'Trainwreck: Woodstock '99' Is the Same as Last Year's Film, but Better

Directed by Jamie Crawford

Starring Jonathan Davis, Norman Cook, Jewel, Michael Lang, John Scher

Photo courtesy of Netflix

BY Alex HudsonPublished Aug 4, 2022

In the mid-2000s, two movies about Truman Capote's In Cold Blood were released in quick succession: 2005's Capote and 2006's Infamous. The former caused a big stir during the Oscars, solidifying star Phillip Seymour Hoffman's transformation from comic goofball into prestige leading man. As for the latter — well, I didn't watch that one. Why would I bother, when the first film was already so satisfying?

Netflix's Trainwreck: Woodstock '99 was similarly beaten to the punch by last year's HBO film Woodstock 99: Peace, Love, and Rage. It's tempting to accuse Netflix of ripping off the concept — except this show was first announced in 2020, so it's probably just a case of bad timing and rampant Y2K nostalgia. Great minds, etc.

Trainwreck will likely lose a few viewers because of this, which is a shame since it's the better of the two Woodstock retrospectives. The talking points are pretty much identical: the idealism of the Woodstock name was tainted by corporate greed, resulting in a lack of water on a barren, feces-covered airbase; the aggro masculinity of late '90s culture led to violence and sexual assault; Limp Bizkit made an unsafe situation even worse by stirring the crowd into a frenzy; a lack of security and an ill-conceived candlelight vigil resulted in a fiery riot while Red Hot Chili Peppers played "Fire."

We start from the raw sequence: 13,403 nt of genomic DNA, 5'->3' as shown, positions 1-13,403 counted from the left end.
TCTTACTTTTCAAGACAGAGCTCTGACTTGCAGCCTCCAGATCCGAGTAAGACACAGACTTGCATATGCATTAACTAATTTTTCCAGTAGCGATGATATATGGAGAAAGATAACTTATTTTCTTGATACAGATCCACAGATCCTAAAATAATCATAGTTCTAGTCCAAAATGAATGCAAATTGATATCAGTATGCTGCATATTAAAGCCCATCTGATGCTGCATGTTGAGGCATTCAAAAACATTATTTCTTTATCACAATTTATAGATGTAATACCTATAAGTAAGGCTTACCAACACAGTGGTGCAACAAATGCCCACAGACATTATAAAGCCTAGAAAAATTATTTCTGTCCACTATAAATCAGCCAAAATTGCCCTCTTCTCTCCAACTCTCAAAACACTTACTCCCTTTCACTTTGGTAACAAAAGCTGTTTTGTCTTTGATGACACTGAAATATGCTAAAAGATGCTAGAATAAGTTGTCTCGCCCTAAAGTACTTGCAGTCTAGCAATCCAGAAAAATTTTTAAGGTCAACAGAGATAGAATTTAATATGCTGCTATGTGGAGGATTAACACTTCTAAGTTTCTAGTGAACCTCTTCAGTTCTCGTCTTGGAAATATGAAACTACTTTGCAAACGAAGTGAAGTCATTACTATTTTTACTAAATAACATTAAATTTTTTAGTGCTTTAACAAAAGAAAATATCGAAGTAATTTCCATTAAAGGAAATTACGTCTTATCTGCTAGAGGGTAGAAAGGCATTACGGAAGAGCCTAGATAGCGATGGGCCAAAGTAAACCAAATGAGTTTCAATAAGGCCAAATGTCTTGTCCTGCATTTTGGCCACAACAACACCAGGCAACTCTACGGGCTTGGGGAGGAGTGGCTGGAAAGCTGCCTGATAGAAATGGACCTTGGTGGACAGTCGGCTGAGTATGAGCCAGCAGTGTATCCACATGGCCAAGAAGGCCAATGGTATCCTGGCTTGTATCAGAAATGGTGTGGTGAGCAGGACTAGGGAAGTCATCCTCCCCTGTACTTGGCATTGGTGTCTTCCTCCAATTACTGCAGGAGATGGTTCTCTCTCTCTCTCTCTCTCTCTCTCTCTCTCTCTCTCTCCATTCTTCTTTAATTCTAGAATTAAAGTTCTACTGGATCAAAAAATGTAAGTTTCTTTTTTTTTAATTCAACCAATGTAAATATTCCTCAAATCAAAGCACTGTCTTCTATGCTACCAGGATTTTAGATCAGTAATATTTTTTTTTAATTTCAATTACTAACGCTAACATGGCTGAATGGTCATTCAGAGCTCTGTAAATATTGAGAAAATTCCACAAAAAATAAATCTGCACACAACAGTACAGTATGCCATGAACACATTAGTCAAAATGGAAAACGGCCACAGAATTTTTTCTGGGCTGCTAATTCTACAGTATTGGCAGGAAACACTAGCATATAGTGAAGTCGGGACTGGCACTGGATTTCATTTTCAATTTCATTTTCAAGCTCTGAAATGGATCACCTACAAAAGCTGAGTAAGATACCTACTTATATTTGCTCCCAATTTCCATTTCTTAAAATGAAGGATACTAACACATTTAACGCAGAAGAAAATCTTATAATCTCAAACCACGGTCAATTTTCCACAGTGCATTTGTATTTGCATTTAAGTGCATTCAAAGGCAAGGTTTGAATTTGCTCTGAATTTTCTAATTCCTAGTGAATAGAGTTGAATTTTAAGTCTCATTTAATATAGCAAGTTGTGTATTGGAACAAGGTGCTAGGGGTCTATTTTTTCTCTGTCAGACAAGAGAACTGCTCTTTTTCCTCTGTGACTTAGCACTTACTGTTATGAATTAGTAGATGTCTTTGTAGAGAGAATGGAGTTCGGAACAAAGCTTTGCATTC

The series doesn't belabour its cultural commentary, mostly focusing on how organizers dropped the ball. In searching for answers, Trainwreck addresses pertinent matters like misogyny and to what degree performers are responsible for audience safety — but, ultimately, all roads lead back to capitalism. As in Peace, Love, and Rage, concert promoter John Scher self-owns with every quote, blaming women for being sexually assaulted and doing no self-reflection whatsoever. Woodstock founder Michael Lang is less hatable, because he's mostly willing to take the L. (He died three months after filming his interview.)

Interviews with artists (including Jewel and Korn's Jonathan Davis) and festival staff illuminate the chaos behind the scenes — including a horrifying account of Fatboy Slim's late-night set in the rave tent, a detailed play-by-play of the final riot, and a look at the aftermath and media fallout. These sections go significantly deeper than last year's film, and are the show's most jaw-dropping moments.

Trainwreck is lurid entertainment, clearly intended to shock. Dubiously, the series explains how women were exploited and objectified — and then doesn't censor any of the nudity or blur any of the faces, thereby exploiting them all over again.

But, thanks to its thesis about capitalism, Trainwreck at least has a clear message to justify the ways in which it gawks at a catastrophe.

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